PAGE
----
Aboriginal Heritage Walk, Sunday 16th March 2014
The opportunity to learn something of the 1983 discovery of Diprotodon bones at Loveday Bay and also to hear Aboriginal pre-settlement stories brought together a group of Friends of the Coorong members and friends. The “walking” tour involved a lot of driving but not actually much walking and was led by Peter and Meryl Mansfield. The first stop was a site close to Loveday Bay. The site of the original fossil discovery is now under water and any further exploration will have to wait until water levels recede. No-one is in any hurry for that to happen. Next stop was Wyungars Hill where Peter and Meryl talked of the tale of Waiyungari. Then followed a short drive to Raukkan where we spent time admiring the now famous “$50 note” church and the adjacent Raukkan Gallery. A short walk to the site of the original jetty completed the visit to Raukkan. The attendance for the day was the largest for any of the group’s events. A picnic lunch at the Narrung campsite completed the event.
Kangaroo Flat Short Walk, Sunday 29th June 2014
Despite the inclement weather an enthusiastic group turned up for the Friends of the Coorong short walk to the historic “Telegraph Station” at Kangaroo Flat on Sunday morning. The walk was organised by John and Irene Boundy. Whether or not the house on the rock was a part of the Adelaide Melbourne telegraph line of the 1850’s is uncertain; however the house does have a number of connections to the early development of South Australia.
The house was on the route of Alexander Tolmer’s gold escort as well as the stage coach route from Adelaide to Melbourne. It was fascinating to learn that the Boundy family were involved in the Victorian gold rush and that “Boundy gold’ was transported by the gold escort across land more recently owned by the family.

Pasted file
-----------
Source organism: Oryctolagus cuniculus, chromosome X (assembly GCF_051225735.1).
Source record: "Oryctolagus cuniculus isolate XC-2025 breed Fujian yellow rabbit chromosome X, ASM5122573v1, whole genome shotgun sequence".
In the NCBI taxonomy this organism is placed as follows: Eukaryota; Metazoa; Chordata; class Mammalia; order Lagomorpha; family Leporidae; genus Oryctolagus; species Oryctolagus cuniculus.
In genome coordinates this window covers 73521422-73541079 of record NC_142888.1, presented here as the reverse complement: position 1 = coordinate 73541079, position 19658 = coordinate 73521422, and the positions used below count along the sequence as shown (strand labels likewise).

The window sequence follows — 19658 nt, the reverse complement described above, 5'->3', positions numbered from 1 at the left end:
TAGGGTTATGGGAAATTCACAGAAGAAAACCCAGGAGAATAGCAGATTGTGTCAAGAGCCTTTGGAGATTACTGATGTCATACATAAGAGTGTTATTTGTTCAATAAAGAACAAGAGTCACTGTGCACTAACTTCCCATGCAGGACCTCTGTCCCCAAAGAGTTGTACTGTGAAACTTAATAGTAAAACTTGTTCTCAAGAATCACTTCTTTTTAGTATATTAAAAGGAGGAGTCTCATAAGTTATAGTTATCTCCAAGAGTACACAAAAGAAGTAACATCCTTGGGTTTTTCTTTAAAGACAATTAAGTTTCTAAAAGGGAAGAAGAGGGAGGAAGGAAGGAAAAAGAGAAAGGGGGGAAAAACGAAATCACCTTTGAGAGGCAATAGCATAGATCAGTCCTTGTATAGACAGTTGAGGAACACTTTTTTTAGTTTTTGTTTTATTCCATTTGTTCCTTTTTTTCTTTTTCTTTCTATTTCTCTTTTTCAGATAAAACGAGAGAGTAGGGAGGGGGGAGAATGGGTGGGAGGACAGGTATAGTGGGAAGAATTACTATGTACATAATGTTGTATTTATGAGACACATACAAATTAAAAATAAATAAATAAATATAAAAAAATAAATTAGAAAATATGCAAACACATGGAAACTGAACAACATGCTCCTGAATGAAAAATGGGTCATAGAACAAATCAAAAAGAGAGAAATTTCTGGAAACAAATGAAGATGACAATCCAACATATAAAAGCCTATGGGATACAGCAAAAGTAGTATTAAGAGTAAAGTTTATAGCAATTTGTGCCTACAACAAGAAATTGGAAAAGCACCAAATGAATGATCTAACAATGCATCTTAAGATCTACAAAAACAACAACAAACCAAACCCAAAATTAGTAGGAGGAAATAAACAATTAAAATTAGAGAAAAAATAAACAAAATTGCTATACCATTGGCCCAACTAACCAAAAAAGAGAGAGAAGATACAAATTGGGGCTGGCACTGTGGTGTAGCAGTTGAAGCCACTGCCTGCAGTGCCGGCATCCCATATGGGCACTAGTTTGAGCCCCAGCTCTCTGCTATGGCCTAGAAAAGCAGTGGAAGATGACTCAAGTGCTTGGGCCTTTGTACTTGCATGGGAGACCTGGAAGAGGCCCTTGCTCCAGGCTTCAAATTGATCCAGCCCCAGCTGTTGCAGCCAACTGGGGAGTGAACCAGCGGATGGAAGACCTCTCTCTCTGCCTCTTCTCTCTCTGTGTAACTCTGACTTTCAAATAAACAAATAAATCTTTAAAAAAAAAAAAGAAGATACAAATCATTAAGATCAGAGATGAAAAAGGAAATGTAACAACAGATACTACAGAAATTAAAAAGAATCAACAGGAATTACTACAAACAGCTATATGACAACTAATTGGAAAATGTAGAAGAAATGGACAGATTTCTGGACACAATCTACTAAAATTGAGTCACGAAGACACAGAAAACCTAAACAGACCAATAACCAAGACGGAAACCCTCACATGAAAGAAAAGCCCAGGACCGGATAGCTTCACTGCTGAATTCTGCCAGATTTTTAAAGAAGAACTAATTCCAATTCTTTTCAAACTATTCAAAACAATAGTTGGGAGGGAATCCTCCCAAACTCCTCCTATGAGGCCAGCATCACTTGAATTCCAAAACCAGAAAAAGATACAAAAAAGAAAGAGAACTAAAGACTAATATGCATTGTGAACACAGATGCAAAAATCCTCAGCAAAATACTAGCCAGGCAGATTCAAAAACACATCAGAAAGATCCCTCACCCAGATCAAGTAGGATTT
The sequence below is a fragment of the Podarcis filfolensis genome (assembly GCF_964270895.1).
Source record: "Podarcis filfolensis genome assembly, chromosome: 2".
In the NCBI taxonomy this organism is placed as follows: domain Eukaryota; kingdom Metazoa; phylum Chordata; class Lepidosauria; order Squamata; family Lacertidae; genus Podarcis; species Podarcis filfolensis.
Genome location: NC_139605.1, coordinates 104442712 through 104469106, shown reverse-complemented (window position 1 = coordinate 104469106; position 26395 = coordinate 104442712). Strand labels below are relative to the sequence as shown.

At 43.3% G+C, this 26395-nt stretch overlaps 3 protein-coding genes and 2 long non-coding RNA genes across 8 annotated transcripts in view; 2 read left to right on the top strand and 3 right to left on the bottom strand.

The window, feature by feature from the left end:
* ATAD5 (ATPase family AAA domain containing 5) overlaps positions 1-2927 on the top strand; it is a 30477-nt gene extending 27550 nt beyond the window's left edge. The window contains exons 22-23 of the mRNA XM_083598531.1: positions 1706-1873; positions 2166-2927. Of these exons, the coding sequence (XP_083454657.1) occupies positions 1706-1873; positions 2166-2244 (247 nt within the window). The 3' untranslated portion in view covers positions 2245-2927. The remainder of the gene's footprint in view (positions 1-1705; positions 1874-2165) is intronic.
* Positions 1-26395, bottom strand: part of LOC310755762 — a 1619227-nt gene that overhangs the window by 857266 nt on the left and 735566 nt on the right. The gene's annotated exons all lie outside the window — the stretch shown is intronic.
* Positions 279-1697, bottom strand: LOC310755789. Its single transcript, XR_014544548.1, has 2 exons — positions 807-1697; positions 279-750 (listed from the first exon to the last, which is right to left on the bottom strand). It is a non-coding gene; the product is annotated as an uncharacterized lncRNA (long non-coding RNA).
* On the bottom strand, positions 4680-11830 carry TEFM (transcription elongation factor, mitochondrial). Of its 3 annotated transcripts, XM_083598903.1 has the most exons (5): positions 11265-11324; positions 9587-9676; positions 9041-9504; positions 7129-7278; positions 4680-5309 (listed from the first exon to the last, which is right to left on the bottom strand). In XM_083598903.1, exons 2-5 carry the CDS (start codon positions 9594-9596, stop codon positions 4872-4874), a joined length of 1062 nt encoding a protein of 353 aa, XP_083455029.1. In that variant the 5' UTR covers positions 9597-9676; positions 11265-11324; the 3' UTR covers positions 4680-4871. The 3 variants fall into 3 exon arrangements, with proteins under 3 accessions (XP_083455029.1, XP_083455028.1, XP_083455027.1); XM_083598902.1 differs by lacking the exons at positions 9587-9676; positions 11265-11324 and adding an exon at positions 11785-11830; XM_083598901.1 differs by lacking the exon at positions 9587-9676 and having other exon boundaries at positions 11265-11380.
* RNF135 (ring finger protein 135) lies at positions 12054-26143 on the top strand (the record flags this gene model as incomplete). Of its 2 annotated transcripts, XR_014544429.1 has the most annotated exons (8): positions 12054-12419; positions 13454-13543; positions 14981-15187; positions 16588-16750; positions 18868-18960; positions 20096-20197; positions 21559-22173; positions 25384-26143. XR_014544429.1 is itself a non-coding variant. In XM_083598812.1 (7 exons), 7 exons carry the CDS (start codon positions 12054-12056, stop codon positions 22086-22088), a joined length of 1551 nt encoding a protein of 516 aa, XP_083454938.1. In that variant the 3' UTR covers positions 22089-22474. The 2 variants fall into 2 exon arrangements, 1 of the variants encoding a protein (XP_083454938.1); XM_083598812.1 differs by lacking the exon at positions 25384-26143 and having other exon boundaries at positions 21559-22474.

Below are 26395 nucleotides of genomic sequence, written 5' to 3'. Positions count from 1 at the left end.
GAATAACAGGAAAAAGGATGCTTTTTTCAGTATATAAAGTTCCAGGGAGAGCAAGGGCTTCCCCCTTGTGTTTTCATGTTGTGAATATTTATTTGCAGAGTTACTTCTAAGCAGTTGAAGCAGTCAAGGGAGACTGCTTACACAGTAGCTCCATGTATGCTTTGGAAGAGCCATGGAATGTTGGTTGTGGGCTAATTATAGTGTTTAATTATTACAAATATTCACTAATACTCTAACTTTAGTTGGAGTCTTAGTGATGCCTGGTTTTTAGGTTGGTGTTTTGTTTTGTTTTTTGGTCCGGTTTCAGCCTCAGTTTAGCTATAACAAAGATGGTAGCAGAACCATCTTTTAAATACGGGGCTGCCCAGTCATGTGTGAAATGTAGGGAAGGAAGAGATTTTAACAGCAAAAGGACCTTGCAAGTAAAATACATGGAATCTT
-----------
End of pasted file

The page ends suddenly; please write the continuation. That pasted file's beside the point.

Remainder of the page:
The house on the rock is now in a parlous and unsafe condition. Without serious conservation work, which is unlikely, the house will cease to exist before very much longer and a unique heritage item will disappear. Curiously it will be survived by the stone walls built to store water in a nearby granite outcrop. These outcrops are spread over a considerable area and are a defining feature of this location and a wonderful visual element of the landscape.
Following the walk to the house on the rock the group drove to the wonderfully named and nearby “Cold and Wet Station”, living up to its name on the day. We were met there by Neville Kernick, who talked to us about the history of the station, originally a part of the massive Coonalpyn Station. The old shed, which operated year round, was capable of shearing up to 90,000 sheep a year. Very early buildings are still a part of “Cold and Wet” and adjoining properties. We inspected the original shearing shed and its associated buildings, a bakery, a school and other outbuildings. Once again these beautiful and significant vernacular buildings are suffering from the extreme affects of time and weather and without conservation work will soon be beyond preservation.
Many of the people on the walk had strong family connections with the area and together we enjoyed a picnic lunch in the new Cold and Wet shearing shed.